Print version ISSN 0120-4157
Perspectives for new anti-tuberculous vaccines in the post-genomic era Vaccination with attenuated Mycobacterium bovis BCG has been used as the routine procedure to immunize against tuberculosis. Since the efficacy of BCG vaccination is very controversial, the search for new immunoprophylatic tools against tuberculosis is an area of intense interest. Knowledge of the complete sequence of Mycobacterium tuberculosis (Mtb) H37Rv genome and the application of new immunological, biochemical and genetic technologies has led to a detailed understanding of the transcriptome and proteome of this bacterium. Approximately one-third of the human population is infected with Mtb; however, the bacillus is only detected once the symptoms appear and therefore most of the recent efforts have been devoted to the development of a post-infection vaccine. In theory, this vaccine (1) will give rise to an increase in the long-lasting specific immunity against Mtb, (2) will not have significant adverse effects, and (3) will be affordable for the people in third world countries. The main strategies that have been developed include the subunit vaccines, either as a mixture of relevant immunogenic proteins or DNA constructs, recombinant strains of Mycobacterium bovis BCG and Mtb, designed to secrete immunogenic proteins or with attenuated virulence, respectively, and DNA-based vaccines. The subunit vaccines are delivered either as mixtures of immunogenic proteins and adjuvants, or as naked DNA or by viral vectors in order to induce a potent Th1 response. Most of these vaccines have been tested in several kinds of animal models, but they do not fully reproduce the human pathology. However, the results obtained so far are very encouraging and have led to the development of phase I trials in humans.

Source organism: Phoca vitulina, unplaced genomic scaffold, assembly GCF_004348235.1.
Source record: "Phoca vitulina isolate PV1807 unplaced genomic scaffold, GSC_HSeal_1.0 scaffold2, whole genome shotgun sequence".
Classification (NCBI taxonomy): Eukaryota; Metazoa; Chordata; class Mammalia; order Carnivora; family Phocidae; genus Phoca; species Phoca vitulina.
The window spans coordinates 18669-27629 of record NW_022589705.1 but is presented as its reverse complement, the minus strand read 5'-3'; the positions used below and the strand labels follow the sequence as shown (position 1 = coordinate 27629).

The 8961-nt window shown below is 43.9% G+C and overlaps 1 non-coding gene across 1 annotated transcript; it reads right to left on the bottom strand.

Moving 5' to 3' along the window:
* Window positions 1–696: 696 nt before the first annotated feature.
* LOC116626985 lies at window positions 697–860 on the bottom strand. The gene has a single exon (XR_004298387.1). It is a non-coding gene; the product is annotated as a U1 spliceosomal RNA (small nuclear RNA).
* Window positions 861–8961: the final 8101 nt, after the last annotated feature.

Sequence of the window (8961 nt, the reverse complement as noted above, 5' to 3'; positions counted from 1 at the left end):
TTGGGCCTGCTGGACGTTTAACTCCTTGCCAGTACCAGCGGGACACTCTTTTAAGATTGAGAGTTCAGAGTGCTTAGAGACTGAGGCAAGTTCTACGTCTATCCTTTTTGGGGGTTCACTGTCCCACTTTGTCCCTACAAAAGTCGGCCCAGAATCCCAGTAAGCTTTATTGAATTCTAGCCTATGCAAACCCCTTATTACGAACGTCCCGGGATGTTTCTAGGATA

Keywords : tuberculosis; vaccines; Mycobacterium tuberculosis.